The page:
WNV is an enveloped, spherical, single-stranded RNA arbovirus of the family Flaviviridae. Other flaviviruses include yellow fever, dengue, and St. Louis encephalitis viruses.  WNV primarily circulates between infected birds (>130 different species) and the insects that bite them, usually female mosquitoes. The infected mosquitoes transmit the virus when they bite other animals (e.g., horses) or people.  WNV can also rarely be transmitted by transfusion of infected blood, transplantation of infected organs, and transplacentally from mother to fetus. Other uncommon routes of transmission are needlestick injuries involving infected blood, exposure of the conjunctiva to infected blood, dialysis, or breastfeeding.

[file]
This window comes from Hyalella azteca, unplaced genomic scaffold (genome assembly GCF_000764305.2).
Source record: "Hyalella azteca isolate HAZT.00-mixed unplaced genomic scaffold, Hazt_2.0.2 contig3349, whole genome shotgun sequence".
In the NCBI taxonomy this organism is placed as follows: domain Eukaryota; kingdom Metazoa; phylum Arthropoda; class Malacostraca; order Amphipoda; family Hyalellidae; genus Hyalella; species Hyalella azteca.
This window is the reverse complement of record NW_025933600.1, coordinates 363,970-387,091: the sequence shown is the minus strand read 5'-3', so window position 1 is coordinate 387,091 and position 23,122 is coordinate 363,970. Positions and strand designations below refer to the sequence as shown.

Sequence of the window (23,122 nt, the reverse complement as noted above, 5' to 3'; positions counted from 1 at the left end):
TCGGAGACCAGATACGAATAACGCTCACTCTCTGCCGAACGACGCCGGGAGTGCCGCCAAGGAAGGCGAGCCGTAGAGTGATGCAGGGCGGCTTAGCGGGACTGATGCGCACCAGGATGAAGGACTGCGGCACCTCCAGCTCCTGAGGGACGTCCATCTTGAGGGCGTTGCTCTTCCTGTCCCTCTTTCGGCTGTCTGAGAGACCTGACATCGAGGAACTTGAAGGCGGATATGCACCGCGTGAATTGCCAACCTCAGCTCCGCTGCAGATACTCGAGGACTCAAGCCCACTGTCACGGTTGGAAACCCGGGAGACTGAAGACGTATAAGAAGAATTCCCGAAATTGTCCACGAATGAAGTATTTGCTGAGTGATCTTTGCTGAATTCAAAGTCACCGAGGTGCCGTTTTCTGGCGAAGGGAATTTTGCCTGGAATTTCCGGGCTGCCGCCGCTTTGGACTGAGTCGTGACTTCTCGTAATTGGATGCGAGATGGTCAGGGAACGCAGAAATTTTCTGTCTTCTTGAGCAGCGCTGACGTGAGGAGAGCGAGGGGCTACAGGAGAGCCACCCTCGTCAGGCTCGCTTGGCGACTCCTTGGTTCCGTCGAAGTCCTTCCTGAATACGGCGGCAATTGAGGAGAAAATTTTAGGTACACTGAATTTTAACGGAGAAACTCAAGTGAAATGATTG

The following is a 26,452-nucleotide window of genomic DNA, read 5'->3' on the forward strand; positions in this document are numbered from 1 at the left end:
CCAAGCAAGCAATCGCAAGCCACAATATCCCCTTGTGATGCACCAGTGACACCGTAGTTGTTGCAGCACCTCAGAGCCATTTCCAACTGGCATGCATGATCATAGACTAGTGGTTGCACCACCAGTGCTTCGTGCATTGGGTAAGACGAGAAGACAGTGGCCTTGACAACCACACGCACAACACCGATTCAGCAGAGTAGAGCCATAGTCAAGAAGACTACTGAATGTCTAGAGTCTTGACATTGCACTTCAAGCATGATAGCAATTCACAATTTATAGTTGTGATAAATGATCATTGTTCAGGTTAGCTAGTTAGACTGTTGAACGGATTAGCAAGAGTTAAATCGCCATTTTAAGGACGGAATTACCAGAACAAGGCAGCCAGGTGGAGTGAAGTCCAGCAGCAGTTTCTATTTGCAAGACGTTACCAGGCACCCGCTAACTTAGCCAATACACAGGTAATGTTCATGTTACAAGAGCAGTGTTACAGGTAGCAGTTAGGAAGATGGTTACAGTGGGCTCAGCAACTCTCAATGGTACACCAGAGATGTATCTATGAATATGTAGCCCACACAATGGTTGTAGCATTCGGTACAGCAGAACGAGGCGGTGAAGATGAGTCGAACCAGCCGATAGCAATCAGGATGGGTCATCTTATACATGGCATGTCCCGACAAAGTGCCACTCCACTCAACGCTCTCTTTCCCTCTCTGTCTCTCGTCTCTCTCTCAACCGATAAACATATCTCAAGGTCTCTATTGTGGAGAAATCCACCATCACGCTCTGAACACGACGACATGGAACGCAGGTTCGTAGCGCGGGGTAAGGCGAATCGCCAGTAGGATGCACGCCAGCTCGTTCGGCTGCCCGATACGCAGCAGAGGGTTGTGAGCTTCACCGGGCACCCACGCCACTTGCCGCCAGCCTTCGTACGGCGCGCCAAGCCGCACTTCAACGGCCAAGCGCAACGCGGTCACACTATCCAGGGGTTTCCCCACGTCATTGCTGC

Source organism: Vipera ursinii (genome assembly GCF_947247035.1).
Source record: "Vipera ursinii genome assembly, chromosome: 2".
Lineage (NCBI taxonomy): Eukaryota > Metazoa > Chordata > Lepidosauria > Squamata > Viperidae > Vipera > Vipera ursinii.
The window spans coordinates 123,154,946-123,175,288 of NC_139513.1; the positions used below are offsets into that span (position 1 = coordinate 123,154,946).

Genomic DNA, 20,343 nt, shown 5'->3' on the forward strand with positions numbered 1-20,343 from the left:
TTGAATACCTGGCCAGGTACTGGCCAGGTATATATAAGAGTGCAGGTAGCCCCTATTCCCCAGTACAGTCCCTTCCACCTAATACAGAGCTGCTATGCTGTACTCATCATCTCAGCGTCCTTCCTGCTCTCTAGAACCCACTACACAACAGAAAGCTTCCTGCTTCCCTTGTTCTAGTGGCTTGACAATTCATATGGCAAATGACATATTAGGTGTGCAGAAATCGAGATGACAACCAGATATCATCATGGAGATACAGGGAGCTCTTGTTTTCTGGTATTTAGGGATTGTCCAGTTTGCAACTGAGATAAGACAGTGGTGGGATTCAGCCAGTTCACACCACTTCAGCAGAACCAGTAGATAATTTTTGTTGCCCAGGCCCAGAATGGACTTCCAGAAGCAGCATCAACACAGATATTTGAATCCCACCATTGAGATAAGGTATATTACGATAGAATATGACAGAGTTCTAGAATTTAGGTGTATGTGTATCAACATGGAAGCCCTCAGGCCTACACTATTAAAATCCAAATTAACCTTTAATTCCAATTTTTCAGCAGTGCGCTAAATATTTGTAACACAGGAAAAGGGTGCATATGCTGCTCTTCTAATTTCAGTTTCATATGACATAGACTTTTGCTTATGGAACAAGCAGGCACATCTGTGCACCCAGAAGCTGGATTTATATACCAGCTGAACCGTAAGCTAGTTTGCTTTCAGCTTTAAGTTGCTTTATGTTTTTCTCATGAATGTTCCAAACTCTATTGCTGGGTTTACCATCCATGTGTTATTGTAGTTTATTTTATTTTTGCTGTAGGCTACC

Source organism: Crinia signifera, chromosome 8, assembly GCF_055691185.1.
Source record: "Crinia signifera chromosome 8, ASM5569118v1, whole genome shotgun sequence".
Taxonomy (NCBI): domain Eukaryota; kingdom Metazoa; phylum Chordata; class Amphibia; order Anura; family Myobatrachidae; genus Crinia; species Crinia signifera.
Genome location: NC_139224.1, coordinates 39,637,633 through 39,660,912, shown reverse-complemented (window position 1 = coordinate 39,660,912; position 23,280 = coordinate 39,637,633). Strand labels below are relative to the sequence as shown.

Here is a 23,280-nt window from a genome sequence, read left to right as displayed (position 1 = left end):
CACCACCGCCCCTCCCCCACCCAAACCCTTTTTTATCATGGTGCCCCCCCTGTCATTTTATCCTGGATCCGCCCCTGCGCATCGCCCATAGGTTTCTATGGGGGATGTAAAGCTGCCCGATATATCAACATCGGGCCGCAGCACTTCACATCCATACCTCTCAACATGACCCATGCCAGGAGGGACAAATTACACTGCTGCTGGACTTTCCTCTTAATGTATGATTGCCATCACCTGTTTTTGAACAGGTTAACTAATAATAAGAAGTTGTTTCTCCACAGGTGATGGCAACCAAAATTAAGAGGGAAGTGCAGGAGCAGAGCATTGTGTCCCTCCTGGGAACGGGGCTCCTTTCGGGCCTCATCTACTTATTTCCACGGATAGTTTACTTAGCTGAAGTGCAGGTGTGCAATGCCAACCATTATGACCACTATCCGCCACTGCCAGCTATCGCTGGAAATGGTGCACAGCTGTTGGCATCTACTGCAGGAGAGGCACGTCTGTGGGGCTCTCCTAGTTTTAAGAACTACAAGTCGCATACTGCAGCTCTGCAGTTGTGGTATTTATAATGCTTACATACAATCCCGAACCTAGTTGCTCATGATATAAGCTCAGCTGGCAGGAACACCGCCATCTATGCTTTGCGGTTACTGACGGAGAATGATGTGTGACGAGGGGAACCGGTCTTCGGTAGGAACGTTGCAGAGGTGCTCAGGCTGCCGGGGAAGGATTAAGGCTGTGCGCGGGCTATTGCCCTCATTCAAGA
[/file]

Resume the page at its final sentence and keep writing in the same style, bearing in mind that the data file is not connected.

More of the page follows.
The typical incubation period is between 3 and 5 days and may last up to 14 days. The incubation period can last even longer (up to 21 days) in immunocompromised patients.  After the mosquito injects virus-laden saliva into the patient, the virus probably replicates in dendritic cells at the bite site and then spreads to lymph nodes and the bloodstream. Alternatively, the virus may enter the body through exposure to infected blood or organ transplants. The pathogenesis of severe infection is not well understood. In neuroinvasive disease, the virus crosses the blood-brain barrier into the CNS and directly infects neurons, especially in the deep nuclei and gray matter of the brain, brain stem, and spinal cord, causing neuronal inflammation, destruction, and death. The immune response to the virus also may contribute to neuronal damage. Demyelination and gliosis may occur in prolonged disease.